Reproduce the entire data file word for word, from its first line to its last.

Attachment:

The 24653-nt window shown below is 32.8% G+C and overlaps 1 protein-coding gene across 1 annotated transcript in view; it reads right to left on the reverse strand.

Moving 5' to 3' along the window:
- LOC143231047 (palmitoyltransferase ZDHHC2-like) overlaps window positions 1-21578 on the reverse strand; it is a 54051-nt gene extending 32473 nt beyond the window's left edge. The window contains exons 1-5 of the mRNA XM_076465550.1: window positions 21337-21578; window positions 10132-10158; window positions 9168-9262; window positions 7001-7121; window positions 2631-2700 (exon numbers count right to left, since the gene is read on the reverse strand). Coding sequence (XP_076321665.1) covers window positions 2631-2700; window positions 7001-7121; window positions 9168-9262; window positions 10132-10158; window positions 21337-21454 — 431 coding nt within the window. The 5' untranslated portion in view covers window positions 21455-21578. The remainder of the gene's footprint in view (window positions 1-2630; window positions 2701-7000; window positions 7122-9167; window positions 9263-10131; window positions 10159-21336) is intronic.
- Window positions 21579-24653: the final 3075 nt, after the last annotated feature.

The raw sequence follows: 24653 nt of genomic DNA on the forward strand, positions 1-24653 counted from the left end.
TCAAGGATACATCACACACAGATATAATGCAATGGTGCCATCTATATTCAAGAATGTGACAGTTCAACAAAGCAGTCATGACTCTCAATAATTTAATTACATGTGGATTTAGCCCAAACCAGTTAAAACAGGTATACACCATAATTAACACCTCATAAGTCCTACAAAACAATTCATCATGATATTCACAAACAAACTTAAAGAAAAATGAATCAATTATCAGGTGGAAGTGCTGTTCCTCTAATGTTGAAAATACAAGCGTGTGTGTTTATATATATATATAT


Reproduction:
The 24653-nt window shown below is 32.8% G+C and overlaps 1 protein-coding gene across 1 annotated transcript in view; it reads right to left on the reverse strand.

Moving 5' to 3' along the window:
- LOC143231047 (palmitoyltransferase ZDHHC2-like) overlaps window positions 1-21578 on the reverse strand; it is a 54051-nt gene extending 32473 nt beyond the window's left edge. The window contains exons 1-5 of the mRNA XM_076465550.1: window positions 21337-21578; window positions 10132-10158; window positions 9168-9262; window positions 7001-7121; window positions 2631-2700 (exon numbers count right to left, since the gene is read on the reverse strand). Coding sequence (XP_076321665.1) covers window positions 2631-2700; window positions 7001-7121; window positions 9168-9262; window positions 10132-10158; window positions 21337-21454 — 431 coding nt within the window. The 5' untranslated portion in view covers window positions 21455-21578. The remainder of the gene's footprint in view (window positions 1-2630; window positions 2701-7000; window positions 7122-9167; window positions 9263-10131; window positions 10159-21336) is intronic.
- Window positions 21579-24653: the final 3075 nt, after the last annotated feature.

The raw sequence follows: 24653 nt of genomic DNA on the forward strand, positions 1-24653 counted from the left end.
TCAAGGATACATCACACACAGATATAATGCAATGGTGCCATCTATATTCAAGAATGTGACAGTTCAACAAAGCAGTCATGACTCTCAATAATTTAATTACATGTGGATTTAGCCCAAACCAGTTAAAACAGGTATACACCATAATTAACACCTCATAAGTCCTACAAAACAATTCATCATGATATTCACAAACAAACTTAAAGAAAAATGAATCAATTATCAGGTGGAAGTGCTGTTCCTCTAATGTTGAAAATACAAGCGTGTGTGTTTATATATATATATAT